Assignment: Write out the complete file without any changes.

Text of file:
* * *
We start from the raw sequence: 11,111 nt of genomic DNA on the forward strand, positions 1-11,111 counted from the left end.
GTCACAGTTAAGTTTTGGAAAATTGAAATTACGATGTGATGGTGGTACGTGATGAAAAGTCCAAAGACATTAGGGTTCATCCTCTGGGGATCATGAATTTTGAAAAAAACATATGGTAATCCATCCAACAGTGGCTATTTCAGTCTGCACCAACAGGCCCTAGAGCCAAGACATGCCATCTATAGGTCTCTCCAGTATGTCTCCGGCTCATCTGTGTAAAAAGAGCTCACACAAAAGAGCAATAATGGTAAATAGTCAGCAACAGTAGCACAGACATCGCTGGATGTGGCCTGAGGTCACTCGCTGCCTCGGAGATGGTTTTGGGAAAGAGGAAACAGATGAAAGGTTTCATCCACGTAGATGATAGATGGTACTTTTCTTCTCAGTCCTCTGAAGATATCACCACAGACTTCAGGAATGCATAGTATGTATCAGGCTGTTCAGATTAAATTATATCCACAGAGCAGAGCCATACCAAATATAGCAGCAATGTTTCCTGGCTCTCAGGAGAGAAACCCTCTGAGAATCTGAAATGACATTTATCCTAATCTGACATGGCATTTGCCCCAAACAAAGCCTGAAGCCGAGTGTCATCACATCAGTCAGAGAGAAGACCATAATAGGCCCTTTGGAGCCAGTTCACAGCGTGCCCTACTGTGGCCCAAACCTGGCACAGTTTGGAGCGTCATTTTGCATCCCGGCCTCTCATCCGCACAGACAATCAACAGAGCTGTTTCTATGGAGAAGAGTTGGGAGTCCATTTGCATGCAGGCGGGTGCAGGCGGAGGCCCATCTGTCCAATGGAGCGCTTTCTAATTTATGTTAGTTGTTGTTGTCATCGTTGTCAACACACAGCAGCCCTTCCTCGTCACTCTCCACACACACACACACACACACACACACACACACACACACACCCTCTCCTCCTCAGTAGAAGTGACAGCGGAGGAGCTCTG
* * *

We start from the raw sequence: 11,111 nt of genomic DNA on the forward strand, positions 1-11,111 counted from the left end.
GTCACAGTTAAGTTTTGGAAAATTGAAATTACGATGTGATGGTGGTACGTGATGAAAAGTCCAAAGACATTAGGGTTCATCCTCTGGGGATCATGAATTTTGAAAAAAACATATGGTAATCCATCCAACAGTGGCTATTTCAGTCTGCACCAACAGGCCCTAGAGCCAAGACATGCCATCTATAGGTCTCTCCAGTATGTCTCCGGCTCATCTGTGTAAAAAGAGCTCACACAAAAGAGCAATAATGGTAAATAGTCAGCAACAGTAGCACAGACATCGCTGGATGTGGCCTGAGGTCACTCGCTGCCTCGGAGATGGTTTTGGGAAAGAGGAAACAGATGAAAGGTTTCATCCACGTAGATGATAGATGGTACTTTTCTTCTCAGTCCTCTGAAGATATCACCACAGACTTCAGGAATGCATAGTATGTATCAGGCTGTTCAGATTAAATTATATCCACAGAGCAGAGCCATACCAAATATAGCAGCAATGTTTCCTGGCTCTCAGGAGAGAAACCCTCTGAGAATCTGAAATGACATTTATCCTAATCTGACATGGCATTTGCCCCAAACAAAGCCTGAAGCCGAGTGTCATCACATCAGTCAGAGAGAAGACCATAATAGGCCCTTTGGAGCCAGTTCACAGCGTGCCCTACTGTGGCCCAAACCTGGCACAGTTTGGAGCGTCATTTTGCATCCCGGCCTCTCATCCGCACAGACAATCAACAGAGCTGTTTCTATGGAGAAGAGTTGGGAGTCCATTTGCATGCAGGCGGGTGCAGGCGGAGGCCCATCTGTCCAATGGAGCGCTTTCTAATTTATGTTAGTTGTTGTTGTCATCGTTGTCAACACACAGCAGCCCTTCCTCGTCACTCTCCACACACACACACACACACACACACACACACACACACACACCCTCTCCTCCTCAGTAGAAGTGACAGCGGAGGAGCTCTG